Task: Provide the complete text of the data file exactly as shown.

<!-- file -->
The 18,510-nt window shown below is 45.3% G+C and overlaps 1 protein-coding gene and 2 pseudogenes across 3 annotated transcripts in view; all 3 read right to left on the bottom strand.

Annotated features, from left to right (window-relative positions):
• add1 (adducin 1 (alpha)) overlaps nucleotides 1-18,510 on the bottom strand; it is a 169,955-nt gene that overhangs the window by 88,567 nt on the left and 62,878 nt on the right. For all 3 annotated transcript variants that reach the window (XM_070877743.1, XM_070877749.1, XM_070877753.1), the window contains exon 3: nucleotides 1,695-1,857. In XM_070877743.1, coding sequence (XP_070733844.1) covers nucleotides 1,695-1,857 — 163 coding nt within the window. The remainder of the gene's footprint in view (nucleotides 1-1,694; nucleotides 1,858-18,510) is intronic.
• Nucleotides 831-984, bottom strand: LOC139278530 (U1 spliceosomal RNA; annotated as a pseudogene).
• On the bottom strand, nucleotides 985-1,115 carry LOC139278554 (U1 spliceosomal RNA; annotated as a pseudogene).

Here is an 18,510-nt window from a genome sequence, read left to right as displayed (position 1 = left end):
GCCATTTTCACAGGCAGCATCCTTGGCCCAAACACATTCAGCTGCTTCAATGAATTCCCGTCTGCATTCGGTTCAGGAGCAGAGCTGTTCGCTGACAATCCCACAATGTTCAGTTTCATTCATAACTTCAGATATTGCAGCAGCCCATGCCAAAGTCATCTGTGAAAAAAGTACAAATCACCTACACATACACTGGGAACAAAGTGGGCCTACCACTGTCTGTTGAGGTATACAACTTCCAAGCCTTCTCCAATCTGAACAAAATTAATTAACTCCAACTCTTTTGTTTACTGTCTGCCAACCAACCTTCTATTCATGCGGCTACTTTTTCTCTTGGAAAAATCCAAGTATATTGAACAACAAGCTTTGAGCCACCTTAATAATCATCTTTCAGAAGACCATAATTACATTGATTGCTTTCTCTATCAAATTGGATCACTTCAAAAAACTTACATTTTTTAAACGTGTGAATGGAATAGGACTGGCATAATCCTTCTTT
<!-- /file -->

The 18,510-nt window shown below is 45.3% G+C and overlaps 1 protein-coding gene and 2 pseudogenes across 3 annotated transcripts in view; all 3 read right to left on the bottom strand.

Annotated features, from left to right (window-relative positions):
• add1 (adducin 1 (alpha)) overlaps nucleotides 1-18,510 on the bottom strand; it is a 169,955-nt gene that overhangs the window by 88,567 nt on the left and 62,878 nt on the right. For all 3 annotated transcript variants that reach the window (XM_070877743.1, XM_070877749.1, XM_070877753.1), the window contains exon 3: nucleotides 1,695-1,857. In XM_070877743.1, coding sequence (XP_070733844.1) covers nucleotides 1,695-1,857 — 163 coding nt within the window. The remainder of the gene's footprint in view (nucleotides 1-1,694; nucleotides 1,858-18,510) is intronic.
• Nucleotides 831-984, bottom strand: LOC139278530 (U1 spliceosomal RNA; annotated as a pseudogene).
• On the bottom strand, nucleotides 985-1,115 carry LOC139278554 (U1 spliceosomal RNA; annotated as a pseudogene).

Here is an 18,510-nt window from a genome sequence, read left to right as displayed (position 1 = left end):
GCCATTTTCACAGGCAGCATCCTTGGCCCAAACACATTCAGCTGCTTCAATGAATTCCCGTCTGCATTCGGTTCAGGAGCAGAGCTGTTCGCTGACAATCCCACAATGTTCAGTTTCATTCATAACTTCAGATATTGCAGCAGCCCATGCCAAAGTCATCTGTGAAAAAAGTACAAATCACCTACACATACACTGGGAACAAAGTGGGCCTACCACTGTCTGTTGAGGTATACAACTTCCAAGCCTTCTCCAATCTGAACAAAATTAATTAACTCCAACTCTTTTGTTTACTGTCTGCCAACCAACCTTCTATTCATGCGGCTACTTTTTCTCTTGGAAAAATCCAAGTATATTGAACAACAAGCTTTGAGCCACCTTAATAATCATCTTTCAGAAGACCATAATTACATTGATTGCTTTCTCTATCAAATTGGATCACTTCAAAAAACTTACATTTTTTAAACGTGTGAATGGAATAGGACTGGCATAATCCTTCTTT